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Why Self-Care Should Be on Your Holiday Shopping List

LB Note:  After two back-to-back weekends traveling (to LA and Austin for the blog and the holidays) I'm so grateful to have this post from my buddy Jen Smith at The Penny Hoarder. It perfectly blends practical money advice with emotional well being…. just in time for the often crazy stressful holiday season. Enjoy!

 

The holidays can bring sweet times with friends and family, delicious treats and neighborhoods dressed in lights. It’s my favorite time of year now, but I used to dread the holiday season. My small dysfunctional family — compared to friends’ picture-perfect family Christmas cards — always left me counting down the days to January.

You know I’m not alone: In a Healthline survey, over 60% of individuals admitted to finding the holidays at least a little stressful. And almost half of them stated finances as the most stressful part of the season.

I’ll never understand why we’ve turned a season of holidays centered around love and hope into a checklist of events to attend and gifts to buy. And while we can’t change the way the rest of the world does holidays, we can change how we interact with them.

Between online shopping, malls, DIY gifts and ingredients for yet another cookie exchange, it’s easy to go bananas and drain your bank account in the process. That’s why I’ve started incorporating self-care into my holiday routine.

Stress Isn’t Healthy for You — Or Your Wallet

 

A University of Southern California study found that stress significantly impacts our decision making. People under stress increase their focus on positive outcomes of decisions and discount negative ones — like, how a purchase would make them feel versus whether or not they could afford it.

 

That’s why I consider spending a little extra on myself as a means to spend less in the future. Minimizing stress will support your brain in making better decisions in the myriad of choices during the holiday season. But you also don’t have to spend a dime on self-care.

Six Ways to Incorporate Self-Care During the Holidays

1. Embrace the Season

 

November and December have their own distinct experiences. One of my regular guilty-pleasure purchases during this time of year is anything that emits light: I love candles, string lights, neon lights (and yes, I love lamp).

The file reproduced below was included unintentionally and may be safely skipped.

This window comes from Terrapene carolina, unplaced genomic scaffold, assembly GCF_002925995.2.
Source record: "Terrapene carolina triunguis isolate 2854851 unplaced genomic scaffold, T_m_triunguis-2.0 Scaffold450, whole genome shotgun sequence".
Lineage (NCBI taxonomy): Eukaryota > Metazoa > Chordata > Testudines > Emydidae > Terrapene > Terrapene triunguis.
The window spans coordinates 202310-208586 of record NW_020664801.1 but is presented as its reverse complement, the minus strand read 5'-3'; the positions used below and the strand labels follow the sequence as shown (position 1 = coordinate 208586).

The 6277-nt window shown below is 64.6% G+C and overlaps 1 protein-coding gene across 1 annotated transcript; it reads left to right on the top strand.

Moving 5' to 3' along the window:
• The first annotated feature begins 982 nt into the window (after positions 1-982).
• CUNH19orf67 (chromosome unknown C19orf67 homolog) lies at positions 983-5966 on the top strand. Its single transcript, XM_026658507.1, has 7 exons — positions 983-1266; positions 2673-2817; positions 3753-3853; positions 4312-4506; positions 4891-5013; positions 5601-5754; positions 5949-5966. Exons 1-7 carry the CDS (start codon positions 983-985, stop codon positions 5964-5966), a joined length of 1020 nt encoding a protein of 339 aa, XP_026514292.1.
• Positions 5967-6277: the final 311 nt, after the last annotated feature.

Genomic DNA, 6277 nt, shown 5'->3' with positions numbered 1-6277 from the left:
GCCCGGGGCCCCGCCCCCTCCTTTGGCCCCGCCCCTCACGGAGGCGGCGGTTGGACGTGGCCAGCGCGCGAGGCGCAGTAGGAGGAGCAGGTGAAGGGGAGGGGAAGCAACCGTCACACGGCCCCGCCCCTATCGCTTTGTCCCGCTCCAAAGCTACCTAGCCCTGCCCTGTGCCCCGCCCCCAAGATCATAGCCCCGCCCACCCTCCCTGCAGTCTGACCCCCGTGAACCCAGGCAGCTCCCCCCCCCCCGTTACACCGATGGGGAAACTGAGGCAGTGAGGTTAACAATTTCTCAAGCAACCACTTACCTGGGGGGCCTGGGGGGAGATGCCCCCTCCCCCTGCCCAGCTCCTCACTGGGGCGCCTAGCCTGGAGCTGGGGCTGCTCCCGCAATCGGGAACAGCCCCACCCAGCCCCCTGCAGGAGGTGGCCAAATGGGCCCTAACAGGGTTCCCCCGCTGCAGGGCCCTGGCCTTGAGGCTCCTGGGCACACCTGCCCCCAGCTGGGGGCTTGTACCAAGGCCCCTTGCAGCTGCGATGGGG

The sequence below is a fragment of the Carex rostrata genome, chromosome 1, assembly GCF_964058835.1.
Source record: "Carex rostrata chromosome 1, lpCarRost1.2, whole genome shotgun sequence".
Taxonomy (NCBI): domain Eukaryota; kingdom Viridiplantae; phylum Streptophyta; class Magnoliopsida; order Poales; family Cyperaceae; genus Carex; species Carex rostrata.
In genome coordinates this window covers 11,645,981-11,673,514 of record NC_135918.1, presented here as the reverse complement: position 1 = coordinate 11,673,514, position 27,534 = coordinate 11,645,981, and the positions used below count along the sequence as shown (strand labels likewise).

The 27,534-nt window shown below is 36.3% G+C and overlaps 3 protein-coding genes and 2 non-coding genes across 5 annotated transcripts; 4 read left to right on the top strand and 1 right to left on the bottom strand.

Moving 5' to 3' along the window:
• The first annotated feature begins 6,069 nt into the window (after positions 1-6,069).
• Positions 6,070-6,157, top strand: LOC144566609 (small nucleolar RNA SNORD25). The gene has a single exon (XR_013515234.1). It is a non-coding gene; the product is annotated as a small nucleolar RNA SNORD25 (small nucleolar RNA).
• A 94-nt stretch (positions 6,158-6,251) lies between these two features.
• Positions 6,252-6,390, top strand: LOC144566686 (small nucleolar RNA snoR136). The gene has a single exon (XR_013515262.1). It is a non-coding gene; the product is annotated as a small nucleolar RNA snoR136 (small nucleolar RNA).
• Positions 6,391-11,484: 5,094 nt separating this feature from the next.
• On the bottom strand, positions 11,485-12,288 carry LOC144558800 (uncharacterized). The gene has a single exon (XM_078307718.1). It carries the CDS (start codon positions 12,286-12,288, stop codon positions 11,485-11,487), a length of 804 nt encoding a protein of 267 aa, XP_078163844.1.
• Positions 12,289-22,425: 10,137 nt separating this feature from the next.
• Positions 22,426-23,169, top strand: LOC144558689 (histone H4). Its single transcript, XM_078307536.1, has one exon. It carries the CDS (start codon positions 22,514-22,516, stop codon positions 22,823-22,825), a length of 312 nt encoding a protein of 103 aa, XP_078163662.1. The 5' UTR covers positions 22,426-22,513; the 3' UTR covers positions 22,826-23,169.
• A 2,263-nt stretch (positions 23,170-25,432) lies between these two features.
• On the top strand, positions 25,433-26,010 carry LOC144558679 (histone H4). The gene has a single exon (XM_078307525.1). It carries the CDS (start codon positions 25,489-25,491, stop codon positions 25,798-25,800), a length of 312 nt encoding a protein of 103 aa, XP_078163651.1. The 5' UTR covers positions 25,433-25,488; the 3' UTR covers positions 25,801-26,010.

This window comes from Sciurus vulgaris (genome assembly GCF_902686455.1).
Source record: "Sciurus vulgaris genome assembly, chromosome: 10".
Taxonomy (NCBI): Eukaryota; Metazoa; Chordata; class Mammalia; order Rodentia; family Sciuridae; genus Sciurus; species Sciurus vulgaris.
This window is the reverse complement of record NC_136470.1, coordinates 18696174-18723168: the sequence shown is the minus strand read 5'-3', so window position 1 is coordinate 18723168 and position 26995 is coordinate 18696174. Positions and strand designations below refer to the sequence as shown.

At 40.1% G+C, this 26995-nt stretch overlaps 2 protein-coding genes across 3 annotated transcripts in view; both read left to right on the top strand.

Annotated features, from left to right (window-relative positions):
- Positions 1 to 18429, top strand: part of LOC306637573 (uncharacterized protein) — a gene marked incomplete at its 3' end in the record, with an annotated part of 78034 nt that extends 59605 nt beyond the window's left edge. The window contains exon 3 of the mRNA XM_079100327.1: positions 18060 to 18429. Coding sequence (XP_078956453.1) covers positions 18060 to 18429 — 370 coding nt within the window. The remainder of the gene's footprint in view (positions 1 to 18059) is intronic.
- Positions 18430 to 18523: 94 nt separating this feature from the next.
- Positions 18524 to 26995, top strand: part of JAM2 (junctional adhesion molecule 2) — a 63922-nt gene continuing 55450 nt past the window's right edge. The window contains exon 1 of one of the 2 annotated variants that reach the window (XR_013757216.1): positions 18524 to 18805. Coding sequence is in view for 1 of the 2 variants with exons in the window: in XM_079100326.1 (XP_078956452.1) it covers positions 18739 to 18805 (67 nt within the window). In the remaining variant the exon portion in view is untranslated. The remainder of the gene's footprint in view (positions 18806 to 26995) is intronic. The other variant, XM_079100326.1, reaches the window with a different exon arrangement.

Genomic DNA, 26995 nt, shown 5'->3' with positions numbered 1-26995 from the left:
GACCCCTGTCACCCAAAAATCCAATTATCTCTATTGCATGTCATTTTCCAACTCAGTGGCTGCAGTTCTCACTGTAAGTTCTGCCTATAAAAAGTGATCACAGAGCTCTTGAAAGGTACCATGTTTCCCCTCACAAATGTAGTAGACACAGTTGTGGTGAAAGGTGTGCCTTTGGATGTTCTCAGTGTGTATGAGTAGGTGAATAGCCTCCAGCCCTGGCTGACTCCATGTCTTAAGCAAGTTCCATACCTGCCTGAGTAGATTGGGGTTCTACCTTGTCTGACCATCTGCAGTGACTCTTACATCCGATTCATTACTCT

So when the holidays come around, I go running at night to see all the houses lit up and drive through nice neighborhoods by myself to embrace the holiday version of the things I enjoy.

What do you love about the season? Embrace the sights, smells and feels that only these months have to offer. And you don’t have to break the bank to do it.

 

2. Reject Expectations

 

I’ll often feel like I’m not hospitable enough or my house isn’t big enough to have people over. I once felt envious of a friend because I didn’t own an apron to bake pies in. Because everyone needs a holiday apron, right?

No.

Develop your personal mantra right now that you’ll repeat to yourself when thoughts of “it needs to be perfect” creep up. Reject the expectations that social media place on holidays and you’ll free your energy to do much more productive things.

 

3. Make a Budget

 

This one might sound stressful at first glance, but I promise it’s worth it. There’s a simple satisfaction in knowing how much you have to spend and who you’re going to spend it on.

 

If finances are one of the most stressful aspects of the holidays, then knowing where you stand with them will release a lot of anxiety. It’s cathartic, even if you don’t like what you see. And doing this now will help you decide if you want to work more hours this month or if you’ll be giving out heartfelt cards in lieu of gifts.

 

4. Nourish Yourself

 

Cookies and mashed potatoes are great, but they’re not going to bring lasting joy into your life (no matter how much you want them to.) Feeding your body fresh food and exercising regularly will make you feel good from the inside out in a way that stress-eating comfort foods won’t.

 

That’s not to say you shouldn’t indulge at the office party — but be mindful of how much. There are plenty of opportunities to nosh throughout the holidays, so limiting yourself to one drink or two desserts doesn’t mean you’ll miss out on anything.

 

5. Forgive Others

 

Sometimes, spending holidays with family isn’t the most wonderful time of the year. I’ve seen people get nasty with their family members on Facebook, and I can only imagine what it’s like for them to sit across the table from one another at holiday dinner.

 

I believe forgiveness isn’t for the good of those we forgive, but that it’s most healing for the person doing the forgiving.

 

You might have every reason to be mad at someone, but it’s not worth the bitterness and burden you bear carrying it. Forgive who you need to forgive, and feel the freedom you deserve.

 

6. Say No

 

I have a serious case of FOMO. I want to be where the fun is, and there’s no shortage of it during the holidays.

 

But there came a point where I was so worn out by Christmas that I got shingles. After my illness, I realized saying “no” is the most underrated form of self-care. Being comfortable enough with myself to decline a social gathering has since saved my wallet and wellbeing.

 

There are plenty of free ways to practice self-care. But make sure to take care of yourself this season, even if it means spending a little extra. In the long run, it’ll save you more than just money.

 

Jen Smith is a contributor to The Penny Hoarder, one of the largest personal finance websites with more than 19 million monthly readers. In 2017, the Inc. 5000 ranked The Penny Hoarder the 25th fastest-growing private company and the No. 1 fastest-growing private media company in the United States.